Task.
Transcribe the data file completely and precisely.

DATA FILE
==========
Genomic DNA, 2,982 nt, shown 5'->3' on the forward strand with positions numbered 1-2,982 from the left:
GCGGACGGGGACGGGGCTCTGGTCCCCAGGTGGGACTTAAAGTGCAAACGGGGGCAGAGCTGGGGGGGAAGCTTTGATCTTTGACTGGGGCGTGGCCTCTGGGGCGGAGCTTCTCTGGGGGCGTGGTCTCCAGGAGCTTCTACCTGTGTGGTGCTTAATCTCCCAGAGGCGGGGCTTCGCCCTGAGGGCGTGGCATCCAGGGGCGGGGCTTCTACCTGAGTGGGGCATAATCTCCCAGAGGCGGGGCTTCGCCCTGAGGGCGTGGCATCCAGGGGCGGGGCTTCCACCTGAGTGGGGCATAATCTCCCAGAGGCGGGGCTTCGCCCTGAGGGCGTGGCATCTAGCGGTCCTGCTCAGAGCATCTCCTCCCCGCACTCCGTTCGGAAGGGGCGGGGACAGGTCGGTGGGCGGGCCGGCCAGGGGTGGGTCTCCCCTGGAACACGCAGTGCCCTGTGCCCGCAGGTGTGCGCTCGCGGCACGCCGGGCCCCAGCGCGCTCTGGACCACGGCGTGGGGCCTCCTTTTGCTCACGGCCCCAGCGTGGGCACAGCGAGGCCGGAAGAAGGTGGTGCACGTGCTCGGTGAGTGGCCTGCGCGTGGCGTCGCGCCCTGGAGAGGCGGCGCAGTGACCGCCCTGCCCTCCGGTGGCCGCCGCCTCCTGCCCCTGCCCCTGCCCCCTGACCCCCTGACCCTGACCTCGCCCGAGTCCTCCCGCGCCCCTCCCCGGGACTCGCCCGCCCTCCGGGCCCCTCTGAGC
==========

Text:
Genomic DNA, 2,982 nt, shown 5'->3' on the forward strand with positions numbered 1-2,982 from the left:
GCGGACGGGGACGGGGCTCTGGTCCCCAGGTGGGACTTAAAGTGCAAACGGGGGCAGAGCTGGGGGGGAAGCTTTGATCTTTGACTGGGGCGTGGCCTCTGGGGCGGAGCTTCTCTGGGGGCGTGGTCTCCAGGAGCTTCTACCTGTGTGGTGCTTAATCTCCCAGAGGCGGGGCTTCGCCCTGAGGGCGTGGCATCCAGGGGCGGGGCTTCTACCTGAGTGGGGCATAATCTCCCAGAGGCGGGGCTTCGCCCTGAGGGCGTGGCATCCAGGGGCGGGGCTTCCACCTGAGTGGGGCATAATCTCCCAGAGGCGGGGCTTCGCCCTGAGGGCGTGGCATCTAGCGGTCCTGCTCAGAGCATCTCCTCCCCGCACTCCGTTCGGAAGGGGCGGGGACAGGTCGGTGGGCGGGCCGGCCAGGGGTGGGTCTCCCCTGGAACACGCAGTGCCCTGTGCCCGCAGGTGTGCGCTCGCGGCACGCCGGGCCCCAGCGCGCTCTGGACCACGGCGTGGGGCCTCCTTTTGCTCACGGCCCCAGCGTGGGCACAGCGAGGCCGGAAGAAGGTGGTGCACGTGCTCGGTGAGTGGCCTGCGCGTGGCGTCGCGCCCTGGAGAGGCGGCGCAGTGACCGCCCTGCCCTCCGGTGGCCGCCGCCTCCTGCCCCTGCCCCTGCCCCCTGACCCCCTGACCCTGACCTCGCCCGAGTCCTCCCGCGCCCCTCCCCGGGACTCGCCCGCCCTCCGGGCCCCTCTGAGC